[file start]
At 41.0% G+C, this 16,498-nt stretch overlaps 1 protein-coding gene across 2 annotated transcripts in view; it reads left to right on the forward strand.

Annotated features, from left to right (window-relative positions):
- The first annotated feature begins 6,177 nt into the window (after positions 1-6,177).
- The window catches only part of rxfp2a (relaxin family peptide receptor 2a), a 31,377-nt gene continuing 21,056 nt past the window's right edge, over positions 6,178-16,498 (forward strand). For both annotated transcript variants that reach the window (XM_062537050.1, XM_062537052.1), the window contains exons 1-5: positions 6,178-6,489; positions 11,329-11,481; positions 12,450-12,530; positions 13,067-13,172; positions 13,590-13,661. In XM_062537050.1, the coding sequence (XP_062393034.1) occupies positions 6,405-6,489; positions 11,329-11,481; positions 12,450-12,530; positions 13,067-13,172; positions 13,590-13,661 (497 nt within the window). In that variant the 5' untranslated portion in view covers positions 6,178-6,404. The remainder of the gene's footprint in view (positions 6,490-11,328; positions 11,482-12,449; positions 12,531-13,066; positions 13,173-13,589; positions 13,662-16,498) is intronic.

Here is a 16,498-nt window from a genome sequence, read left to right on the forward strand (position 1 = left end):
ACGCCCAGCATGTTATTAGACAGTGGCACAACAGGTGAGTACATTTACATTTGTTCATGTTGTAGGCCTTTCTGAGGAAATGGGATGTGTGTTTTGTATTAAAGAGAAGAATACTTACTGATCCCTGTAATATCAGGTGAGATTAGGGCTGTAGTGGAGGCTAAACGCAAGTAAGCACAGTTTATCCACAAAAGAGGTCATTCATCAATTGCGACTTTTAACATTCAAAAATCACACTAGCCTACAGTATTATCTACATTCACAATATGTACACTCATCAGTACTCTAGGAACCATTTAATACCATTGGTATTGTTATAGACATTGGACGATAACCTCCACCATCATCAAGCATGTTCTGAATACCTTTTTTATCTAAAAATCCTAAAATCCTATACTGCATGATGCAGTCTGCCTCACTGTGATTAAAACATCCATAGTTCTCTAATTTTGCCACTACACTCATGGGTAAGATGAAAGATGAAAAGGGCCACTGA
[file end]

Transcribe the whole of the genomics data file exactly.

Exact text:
At 41.0% G+C, this 16,498-nt stretch overlaps 1 protein-coding gene across 2 annotated transcripts in view; it reads left to right on the forward strand.

Annotated features, from left to right (window-relative positions):
- The first annotated feature begins 6,177 nt into the window (after positions 1-6,177).
- The window catches only part of rxfp2a (relaxin family peptide receptor 2a), a 31,377-nt gene continuing 21,056 nt past the window's right edge, over positions 6,178-16,498 (forward strand). For both annotated transcript variants that reach the window (XM_062537050.1, XM_062537052.1), the window contains exons 1-5: positions 6,178-6,489; positions 11,329-11,481; positions 12,450-12,530; positions 13,067-13,172; positions 13,590-13,661. In XM_062537050.1, the coding sequence (XP_062393034.1) occupies positions 6,405-6,489; positions 11,329-11,481; positions 12,450-12,530; positions 13,067-13,172; positions 13,590-13,661 (497 nt within the window). In that variant the 5' untranslated portion in view covers positions 6,178-6,404. The remainder of the gene's footprint in view (positions 6,490-11,328; positions 11,482-12,449; positions 12,531-13,066; positions 13,173-13,589; positions 13,662-16,498) is intronic.

Here is a 16,498-nt window from a genome sequence, read left to right on the forward strand (position 1 = left end):
ACGCCCAGCATGTTATTAGACAGTGGCACAACAGGTGAGTACATTTACATTTGTTCATGTTGTAGGCCTTTCTGAGGAAATGGGATGTGTGTTTTGTATTAAAGAGAAGAATACTTACTGATCCCTGTAATATCAGGTGAGATTAGGGCTGTAGTGGAGGCTAAACGCAAGTAAGCACAGTTTATCCACAAAAGAGGTCATTCATCAATTGCGACTTTTAACATTCAAAAATCACACTAGCCTACAGTATTATCTACATTCACAATATGTACACTCATCAGTACTCTAGGAACCATTTAATACCATTGGTATTGTTATAGACATTGGACGATAACCTCCACCATCATCAAGCATGTTCTGAATACCTTTTTTATCTAAAAATCCTAAAATCCTATACTGCATGATGCAGTCTGCCTCACTGTGATTAAAACATCCATAGTTCTCTAATTTTGCCACTACACTCATGGGTAAGATGAAAGATGAAAAGGGCCACTGA